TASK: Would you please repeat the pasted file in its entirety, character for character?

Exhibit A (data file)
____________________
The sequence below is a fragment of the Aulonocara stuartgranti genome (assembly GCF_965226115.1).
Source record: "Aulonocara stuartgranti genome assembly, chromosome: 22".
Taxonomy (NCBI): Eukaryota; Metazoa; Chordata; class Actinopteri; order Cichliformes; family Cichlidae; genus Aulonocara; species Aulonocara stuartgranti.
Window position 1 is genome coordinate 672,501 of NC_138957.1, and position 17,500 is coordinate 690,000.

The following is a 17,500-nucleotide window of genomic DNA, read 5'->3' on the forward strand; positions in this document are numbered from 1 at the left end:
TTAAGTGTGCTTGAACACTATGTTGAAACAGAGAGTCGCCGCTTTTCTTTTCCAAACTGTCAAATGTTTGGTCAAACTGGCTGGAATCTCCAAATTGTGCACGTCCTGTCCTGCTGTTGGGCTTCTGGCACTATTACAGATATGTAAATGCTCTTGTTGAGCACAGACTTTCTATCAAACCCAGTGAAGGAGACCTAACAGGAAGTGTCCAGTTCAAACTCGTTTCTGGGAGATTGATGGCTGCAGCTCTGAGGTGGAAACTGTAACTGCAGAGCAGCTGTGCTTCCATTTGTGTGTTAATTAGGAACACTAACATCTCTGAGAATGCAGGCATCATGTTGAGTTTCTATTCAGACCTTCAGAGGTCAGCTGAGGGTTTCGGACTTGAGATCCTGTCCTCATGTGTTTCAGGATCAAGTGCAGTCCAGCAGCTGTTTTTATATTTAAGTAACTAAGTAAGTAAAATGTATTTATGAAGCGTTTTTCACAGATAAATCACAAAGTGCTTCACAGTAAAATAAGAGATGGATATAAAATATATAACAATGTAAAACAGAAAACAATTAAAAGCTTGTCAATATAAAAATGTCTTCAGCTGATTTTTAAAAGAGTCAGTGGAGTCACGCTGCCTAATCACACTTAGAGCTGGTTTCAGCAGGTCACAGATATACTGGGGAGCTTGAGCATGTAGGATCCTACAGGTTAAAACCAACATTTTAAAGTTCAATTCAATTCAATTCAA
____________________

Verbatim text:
The sequence below is a fragment of the Aulonocara stuartgranti genome (assembly GCF_965226115.1).
Source record: "Aulonocara stuartgranti genome assembly, chromosome: 22".
Taxonomy (NCBI): Eukaryota; Metazoa; Chordata; class Actinopteri; order Cichliformes; family Cichlidae; genus Aulonocara; species Aulonocara stuartgranti.
Window position 1 is genome coordinate 672,501 of NC_138957.1, and position 17,500 is coordinate 690,000.

The following is a 17,500-nucleotide window of genomic DNA, read 5'->3' on the forward strand; positions in this document are numbered from 1 at the left end:
TTAAGTGTGCTTGAACACTATGTTGAAACAGAGAGTCGCCGCTTTTCTTTTCCAAACTGTCAAATGTTTGGTCAAACTGGCTGGAATCTCCAAATTGTGCACGTCCTGTCCTGCTGTTGGGCTTCTGGCACTATTACAGATATGTAAATGCTCTTGTTGAGCACAGACTTTCTATCAAACCCAGTGAAGGAGACCTAACAGGAAGTGTCCAGTTCAAACTCGTTTCTGGGAGATTGATGGCTGCAGCTCTGAGGTGGAAACTGTAACTGCAGAGCAGCTGTGCTTCCATTTGTGTGTTAATTAGGAACACTAACATCTCTGAGAATGCAGGCATCATGTTGAGTTTCTATTCAGACCTTCAGAGGTCAGCTGAGGGTTTCGGACTTGAGATCCTGTCCTCATGTGTTTCAGGATCAAGTGCAGTCCAGCAGCTGTTTTTATATTTAAGTAACTAAGTAAGTAAAATGTATTTATGAAGCGTTTTTCACAGATAAATCACAAAGTGCTTCACAGTAAAATAAGAGATGGATATAAAATATATAACAATGTAAAACAGAAAACAATTAAAAGCTTGTCAATATAAAAATGTCTTCAGCTGATTTTTAAAAGAGTCAGTGGAGTCACGCTGCCTAATCACACTTAGAGCTGGTTTCAGCAGGTCACAGATATACTGGGGAGCTTGAGCATGTAGGATCCTACAGGTTAAAACCAACATTTTAAAGTTCAATTCAATTCAATTCAA